Dismiss Notice
Join Physics Forums Today!
The friendliest, high quality science and math community on the planet! Everyone who loves science is here!

Distinguish covalent and partially covalent chemical bonds

  1. Mar 22, 2014 #1
    I read some books which mention about covalent and partially covalent chemical bonds. However, I cannot distinguish between them. Who can help me?
    Thank you very much!
     
  2. jcsd
  3. Mar 22, 2014 #2

    Borek

    User Avatar

    Staff: Mentor

    The only purely covalent bonds I can think of are those in diatomic molecules of gases. In every other case electronegativity of the atoms is different and the bond has some ionic character and some covalent character.

    Please note covalent/ionic classification is not precise - while there are obvious differences between bonds (compounds) on both ends of the scale, there is a continuum of intermediary states. Where we put the border between one type of the bond and other type of the bond is just a convention.
     
  4. Mar 22, 2014 #3

    DrClaude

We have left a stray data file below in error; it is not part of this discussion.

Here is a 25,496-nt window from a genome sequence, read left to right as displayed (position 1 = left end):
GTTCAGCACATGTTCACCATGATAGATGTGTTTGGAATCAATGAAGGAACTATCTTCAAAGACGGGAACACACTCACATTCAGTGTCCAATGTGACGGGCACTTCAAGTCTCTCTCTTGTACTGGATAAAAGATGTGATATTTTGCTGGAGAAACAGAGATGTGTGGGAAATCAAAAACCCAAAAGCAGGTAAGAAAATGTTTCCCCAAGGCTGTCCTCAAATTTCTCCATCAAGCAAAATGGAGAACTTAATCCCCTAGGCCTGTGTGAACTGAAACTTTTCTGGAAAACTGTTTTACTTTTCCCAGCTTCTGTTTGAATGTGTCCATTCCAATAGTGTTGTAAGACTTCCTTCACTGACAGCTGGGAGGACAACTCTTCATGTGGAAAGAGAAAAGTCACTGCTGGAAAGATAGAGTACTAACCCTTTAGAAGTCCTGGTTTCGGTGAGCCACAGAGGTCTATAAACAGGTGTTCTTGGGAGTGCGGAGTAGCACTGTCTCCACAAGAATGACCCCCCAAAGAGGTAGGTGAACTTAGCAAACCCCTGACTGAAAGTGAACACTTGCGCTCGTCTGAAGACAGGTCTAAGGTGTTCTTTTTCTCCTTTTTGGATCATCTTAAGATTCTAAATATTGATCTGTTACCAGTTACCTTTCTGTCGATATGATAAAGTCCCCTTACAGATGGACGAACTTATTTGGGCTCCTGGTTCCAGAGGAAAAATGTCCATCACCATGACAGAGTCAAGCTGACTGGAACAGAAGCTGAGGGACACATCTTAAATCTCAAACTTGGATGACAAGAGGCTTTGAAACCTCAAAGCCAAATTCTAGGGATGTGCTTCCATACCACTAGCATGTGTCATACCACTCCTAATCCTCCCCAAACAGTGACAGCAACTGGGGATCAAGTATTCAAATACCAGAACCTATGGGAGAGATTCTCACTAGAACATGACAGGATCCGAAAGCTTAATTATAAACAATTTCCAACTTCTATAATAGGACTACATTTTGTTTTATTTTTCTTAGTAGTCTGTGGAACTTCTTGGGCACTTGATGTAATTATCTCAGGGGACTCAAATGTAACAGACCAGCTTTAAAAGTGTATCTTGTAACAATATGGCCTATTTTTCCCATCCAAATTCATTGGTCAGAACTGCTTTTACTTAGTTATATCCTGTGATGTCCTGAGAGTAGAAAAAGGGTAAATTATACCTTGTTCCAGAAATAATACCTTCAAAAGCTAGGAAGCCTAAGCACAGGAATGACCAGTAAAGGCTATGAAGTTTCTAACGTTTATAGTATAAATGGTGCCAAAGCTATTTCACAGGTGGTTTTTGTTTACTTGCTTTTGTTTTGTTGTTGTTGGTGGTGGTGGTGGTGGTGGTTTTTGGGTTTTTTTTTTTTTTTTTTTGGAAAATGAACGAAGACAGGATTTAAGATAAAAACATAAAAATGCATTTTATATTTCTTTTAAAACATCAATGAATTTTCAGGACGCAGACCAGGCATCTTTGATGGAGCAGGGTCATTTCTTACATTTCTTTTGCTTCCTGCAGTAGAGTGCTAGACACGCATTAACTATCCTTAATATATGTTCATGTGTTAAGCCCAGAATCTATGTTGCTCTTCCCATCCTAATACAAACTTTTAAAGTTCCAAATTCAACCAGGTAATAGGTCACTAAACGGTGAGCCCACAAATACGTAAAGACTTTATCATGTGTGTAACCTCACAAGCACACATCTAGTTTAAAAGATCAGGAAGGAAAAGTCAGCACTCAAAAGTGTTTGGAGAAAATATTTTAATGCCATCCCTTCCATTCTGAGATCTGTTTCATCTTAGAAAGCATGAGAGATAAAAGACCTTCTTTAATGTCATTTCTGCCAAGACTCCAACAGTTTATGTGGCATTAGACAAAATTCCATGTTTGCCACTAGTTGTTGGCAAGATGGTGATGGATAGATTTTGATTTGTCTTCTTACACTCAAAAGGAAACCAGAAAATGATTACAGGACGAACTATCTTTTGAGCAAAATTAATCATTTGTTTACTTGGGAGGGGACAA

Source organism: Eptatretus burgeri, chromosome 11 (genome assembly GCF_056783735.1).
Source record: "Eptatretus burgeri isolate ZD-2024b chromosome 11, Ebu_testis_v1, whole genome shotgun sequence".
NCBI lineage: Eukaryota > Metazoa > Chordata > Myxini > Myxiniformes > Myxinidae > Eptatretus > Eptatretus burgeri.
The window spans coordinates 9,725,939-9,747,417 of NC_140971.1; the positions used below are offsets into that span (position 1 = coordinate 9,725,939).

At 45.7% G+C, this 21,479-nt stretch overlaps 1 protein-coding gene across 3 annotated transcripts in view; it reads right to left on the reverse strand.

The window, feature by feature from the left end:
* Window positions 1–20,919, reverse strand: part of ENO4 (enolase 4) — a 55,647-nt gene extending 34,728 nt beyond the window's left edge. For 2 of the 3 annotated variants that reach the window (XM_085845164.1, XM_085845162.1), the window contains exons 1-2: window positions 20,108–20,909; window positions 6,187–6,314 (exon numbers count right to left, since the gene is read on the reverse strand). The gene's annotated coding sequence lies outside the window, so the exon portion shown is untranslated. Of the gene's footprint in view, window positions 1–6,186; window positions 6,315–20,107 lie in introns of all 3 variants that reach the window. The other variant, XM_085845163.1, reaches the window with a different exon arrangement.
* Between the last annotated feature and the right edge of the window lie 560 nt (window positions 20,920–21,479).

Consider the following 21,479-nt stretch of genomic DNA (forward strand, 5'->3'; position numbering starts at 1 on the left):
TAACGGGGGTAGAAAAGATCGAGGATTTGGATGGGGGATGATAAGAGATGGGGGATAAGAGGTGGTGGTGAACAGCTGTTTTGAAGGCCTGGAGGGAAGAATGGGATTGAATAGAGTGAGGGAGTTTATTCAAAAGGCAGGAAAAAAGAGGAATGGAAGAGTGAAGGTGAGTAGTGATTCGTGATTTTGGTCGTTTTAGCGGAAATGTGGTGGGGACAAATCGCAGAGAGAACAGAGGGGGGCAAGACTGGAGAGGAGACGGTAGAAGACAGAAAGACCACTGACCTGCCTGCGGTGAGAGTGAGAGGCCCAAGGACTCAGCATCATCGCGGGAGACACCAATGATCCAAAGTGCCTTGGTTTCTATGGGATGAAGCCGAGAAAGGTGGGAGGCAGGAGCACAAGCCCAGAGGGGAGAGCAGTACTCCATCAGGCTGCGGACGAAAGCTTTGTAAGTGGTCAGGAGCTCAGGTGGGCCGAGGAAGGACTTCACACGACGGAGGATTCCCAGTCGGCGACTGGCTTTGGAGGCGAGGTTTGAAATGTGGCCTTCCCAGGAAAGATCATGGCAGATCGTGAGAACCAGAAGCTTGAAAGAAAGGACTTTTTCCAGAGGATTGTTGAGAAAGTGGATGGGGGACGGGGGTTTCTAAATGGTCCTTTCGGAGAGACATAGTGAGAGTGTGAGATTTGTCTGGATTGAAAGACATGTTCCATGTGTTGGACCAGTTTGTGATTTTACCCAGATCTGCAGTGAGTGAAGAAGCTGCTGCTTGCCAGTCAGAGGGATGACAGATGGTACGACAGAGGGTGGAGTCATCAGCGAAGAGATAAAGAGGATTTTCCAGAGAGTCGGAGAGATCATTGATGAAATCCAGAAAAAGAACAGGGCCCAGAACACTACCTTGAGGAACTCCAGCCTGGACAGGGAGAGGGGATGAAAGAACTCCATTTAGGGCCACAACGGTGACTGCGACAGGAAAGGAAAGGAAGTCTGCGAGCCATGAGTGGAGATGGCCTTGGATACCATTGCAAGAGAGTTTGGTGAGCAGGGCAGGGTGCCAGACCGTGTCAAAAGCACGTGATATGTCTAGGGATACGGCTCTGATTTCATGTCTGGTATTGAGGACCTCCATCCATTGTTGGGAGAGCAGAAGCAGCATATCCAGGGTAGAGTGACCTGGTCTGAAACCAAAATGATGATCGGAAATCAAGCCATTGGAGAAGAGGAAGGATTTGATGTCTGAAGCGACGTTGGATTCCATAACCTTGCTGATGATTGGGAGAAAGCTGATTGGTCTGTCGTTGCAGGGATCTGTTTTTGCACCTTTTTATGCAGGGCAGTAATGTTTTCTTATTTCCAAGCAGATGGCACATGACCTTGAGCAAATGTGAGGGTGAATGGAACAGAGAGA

User Avatar

    Staff: Mentor

    Just to add a precision: that would be homonuclear diatomic molecules. You can add also other special cases like the CC bond in ethane, where the molecule is completely symmetric.
     
  5. Mar 22, 2014 #4

    Borek

    User Avatar

    Staff: Mentor

    Good point, thanks. That's what I had on mind, but the wording was lousy.
     
  6. Mar 23, 2014 #5

    DrDu

    User Avatar
    Science Advisor

    Even homonuclear bonds have an ionic contribution, and it is not easy to quantify the respective portion of covalent vs. ionic bonding. One appealing methods is the Bader analysis of "atoms in molecules":
    http://www.chemistry.mcmaster.ca/aim/
     
Know someone interested in this topic? Share this thread via Reddit, Google+, Twitter, or Facebook

Have something to add?
Draft saved Draft deleted



Similar Discussions: Distinguish covalent and partially covalent chemical bonds
  1. Covalent bonding (Replies: 7)

  2. Covalent bonds (Replies: 2)

  3. Covalent Bonding (Replies: 8)

Loading...